Presenting features of BRONJ are:
- Delayed healing.
- Loosening of teeth.
- Purulent discharge via intra- or extraoral sinus.
If any of these features develop, early referral to an Oral Surgery or Oral Maxillo Facial Surgical Department is important.
Oral soft tissues
- Decrease in taste bud function.
- Increase in the size and number of Fordyce spots (enlarged ectopic sebaceous glands in the mucosa of the mouth, lips, cheek and tongue), lingual varices and foliate (leaf-like) papillae.
- Decrease in the thickness of the epithelium and mucosa.
- Decrease in saliva flow (xerostomia) and changes in its composition.
Dental hard tissues
- Tooth wear is a natural age-related factor. There is a loss of tooth tissue due to attrition, resulting in a loss of occlusal morphology. Abrasion can be excessive at the cervical margins as a result of prolonged incorrect toothbrushing techniques. Erosion may be more evident as a result of prolonged intake of acid-based or sugary medication.
- Enamel is less permeable.
- Cementum undergoes continuous deposition with age. This is mainly functionally induced and is more pronounced in the apical third of the root.
- The volume of secondary dentine increases, although the rate of deposition decreases with age. The amount of sclerotic root dentine increases with age, proceeding from the apex towards the crown of the tooth. There are obvious optical changes in the dentine, which becomes translucent (dentine is normally opaque). The dentine of older people is characterised by the continuous narrowing of the lumen of the dentinal tubule, increased calcification, a reduction in the amount of peritubular fluid and reduced sensitivity. As a result, dentine tends to be able to take on the function of enamel as it wears.
- There is a reduction in cellularity in the alveolar bone and the surface in contact with the periodontal ligament appears more jagged.
- Increase in fibrosis and a decrease in vascularity result in the pulp’s defensive properties being reduced, but the pulp does not suffer any appreciable loss of vitality. Circulation in the pulp is affected by deposition of mineralised tissue in the apical part of the root canal.
- Increase in pulp calcification. Pulp stones are more evident.
- The volume of the pulp decreases with age, owing to the deposition of secondary dentine.
- An increase in fibrosis. It is generally agreed that the degree of periodontal breakdown increases with increasing age. The extent to which ageing of periodontal tissues plays a part in this respect poses a question which has yet to be answered. Ageing is accompanied by a variety of periodontal changes. The periodontal tissues themselves show evidence of ageing; there are indications that the composition of the plaque changes, and the reaction of the periodontium to the presence of plaque probably changes as well. In plaque there is a decrease with age in the number of viable microorganisms, an increase in the number of spirochaetes and a reduction in the number of streptococci (Milward and Cooper, 2005). There is as yet no significant evidence of a physiological apical migration of the epithelial attachment. It seems plausible that periodontal breakdown can occur only in the presence of plaque, or as a result of trauma with consequent inflammation of the periodontium. Whether changes in plaque composition with age exert any influence on the course of periodontal breakdown is uncertain: the data available are not yet sufficient to warrant definite conclusions. The same applies to the influence which a changing reaction of the periodontium to the presence of plaque may have on the course of periodontal breakdown. Research findings do suggest that the degree of periodontal breakdown increases with age; that with increasing age inflammation of the periodontium tends to develop more rapidly; and that in the process of ageing the periodontium shows a slower rate of wound healing. However, these phenomena are overshadowed by the patients’ susceptibility to periodontal disease. This implies that firstly, the susceptibility to periodontal disease is more significant for the rate of periodontal destruction than the length of time plaque is present (the age effect) and secondly, the greater the susceptibility to periodontal disease, the slower the rate of wound healing and the more rapidly inflammation of the periodontium tends to develop (Van der Velden, 1984).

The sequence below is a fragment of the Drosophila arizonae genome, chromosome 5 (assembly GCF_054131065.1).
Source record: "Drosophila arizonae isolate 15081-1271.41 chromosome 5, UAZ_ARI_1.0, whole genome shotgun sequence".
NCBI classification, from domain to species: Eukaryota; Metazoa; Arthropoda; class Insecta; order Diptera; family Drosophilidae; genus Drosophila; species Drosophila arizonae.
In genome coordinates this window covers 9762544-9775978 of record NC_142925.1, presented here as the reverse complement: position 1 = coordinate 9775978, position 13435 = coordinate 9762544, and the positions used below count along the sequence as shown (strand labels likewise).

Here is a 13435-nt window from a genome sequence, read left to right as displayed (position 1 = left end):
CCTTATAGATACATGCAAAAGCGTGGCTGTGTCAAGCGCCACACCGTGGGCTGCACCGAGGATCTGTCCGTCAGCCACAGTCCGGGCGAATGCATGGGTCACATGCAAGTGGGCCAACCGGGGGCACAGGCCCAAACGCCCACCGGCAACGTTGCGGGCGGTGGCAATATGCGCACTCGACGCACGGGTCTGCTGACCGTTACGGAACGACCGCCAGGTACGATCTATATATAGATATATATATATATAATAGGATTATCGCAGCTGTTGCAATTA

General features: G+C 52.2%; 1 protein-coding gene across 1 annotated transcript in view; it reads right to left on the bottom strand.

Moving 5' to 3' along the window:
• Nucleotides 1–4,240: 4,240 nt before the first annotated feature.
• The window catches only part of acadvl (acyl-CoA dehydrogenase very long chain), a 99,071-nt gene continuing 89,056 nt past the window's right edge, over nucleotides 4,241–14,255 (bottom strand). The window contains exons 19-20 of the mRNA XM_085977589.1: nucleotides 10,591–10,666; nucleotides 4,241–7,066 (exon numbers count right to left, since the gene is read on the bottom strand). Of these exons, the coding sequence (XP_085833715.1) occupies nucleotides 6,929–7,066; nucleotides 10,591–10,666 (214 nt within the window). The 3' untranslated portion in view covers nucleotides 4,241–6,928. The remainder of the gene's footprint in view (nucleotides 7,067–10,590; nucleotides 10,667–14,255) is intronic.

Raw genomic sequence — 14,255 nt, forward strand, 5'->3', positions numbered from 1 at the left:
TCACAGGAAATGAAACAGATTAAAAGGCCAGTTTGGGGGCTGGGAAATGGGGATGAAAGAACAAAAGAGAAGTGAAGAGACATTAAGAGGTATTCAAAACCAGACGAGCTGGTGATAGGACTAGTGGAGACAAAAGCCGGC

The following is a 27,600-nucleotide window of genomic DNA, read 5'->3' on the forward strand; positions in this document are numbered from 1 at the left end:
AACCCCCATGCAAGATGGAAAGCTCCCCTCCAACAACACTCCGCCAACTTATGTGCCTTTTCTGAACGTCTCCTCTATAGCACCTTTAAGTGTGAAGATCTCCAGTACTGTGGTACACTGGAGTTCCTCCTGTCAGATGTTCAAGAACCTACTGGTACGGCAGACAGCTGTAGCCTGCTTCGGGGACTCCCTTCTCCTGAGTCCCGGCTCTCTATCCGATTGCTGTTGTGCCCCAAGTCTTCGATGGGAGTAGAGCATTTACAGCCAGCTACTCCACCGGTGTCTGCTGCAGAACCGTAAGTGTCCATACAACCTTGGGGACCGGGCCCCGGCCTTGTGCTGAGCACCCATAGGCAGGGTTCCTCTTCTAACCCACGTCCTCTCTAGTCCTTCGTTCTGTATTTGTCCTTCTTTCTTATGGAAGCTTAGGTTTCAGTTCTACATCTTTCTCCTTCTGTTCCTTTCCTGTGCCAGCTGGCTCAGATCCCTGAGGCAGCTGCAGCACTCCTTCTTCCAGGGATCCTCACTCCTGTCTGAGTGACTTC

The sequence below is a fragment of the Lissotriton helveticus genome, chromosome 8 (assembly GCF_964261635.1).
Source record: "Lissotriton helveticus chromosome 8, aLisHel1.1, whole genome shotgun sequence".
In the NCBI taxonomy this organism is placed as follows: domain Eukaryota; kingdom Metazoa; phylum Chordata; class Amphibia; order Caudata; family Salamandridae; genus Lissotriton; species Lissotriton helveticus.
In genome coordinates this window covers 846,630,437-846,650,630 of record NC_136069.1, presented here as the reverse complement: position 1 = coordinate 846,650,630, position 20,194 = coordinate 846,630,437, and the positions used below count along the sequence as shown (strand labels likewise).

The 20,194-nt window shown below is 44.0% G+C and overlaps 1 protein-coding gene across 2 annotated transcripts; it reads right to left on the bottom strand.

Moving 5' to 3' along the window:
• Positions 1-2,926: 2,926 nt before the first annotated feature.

- A decrease in cellularity, vascularity and cell turnover is found with an increase in age.
- Collagen and protein synthesis decrease.
There are several systemic conditions which are not uncommonly seen in the elderly, which may have an effect on treatment planning and delivery of care. The reader is referred to a more comprehensive text addressing the large number of pathological conditions affecting patients of all ages and having an impact on oral health care (Nunn, 2004) but the conditions more specifically related to the elderly are described below.
Hypofunction of the adrenal glands (Addison’s disease)
This can produce symptoms of tiredness and confusion and lead to a greater incidence of heart attack. Patients may feel dizzy on getting out of the dental chair and do not respond well to the stress of dental procedures. It may be advantageous to keep appointments short.
Hyperfunction of the adrenal glands (Cushing’s syndrome)
This can be due to, for example, a pituitary tumour, or the symptoms may be simulated by high steroid dosage. Patients on steroid therapy are susceptible to a steroid crisis and their physician may advise an increase in dosage when undergoing stressful dental treatment.
This is due to a lack of insulin and can occur in several forms. Type 2 diabetes is the most common type seen in older people. These patients may exhibit signs of decreased salivary flow, increased caries if uncontrolled, periodontal problems due to microvascular changes and slow wound healing.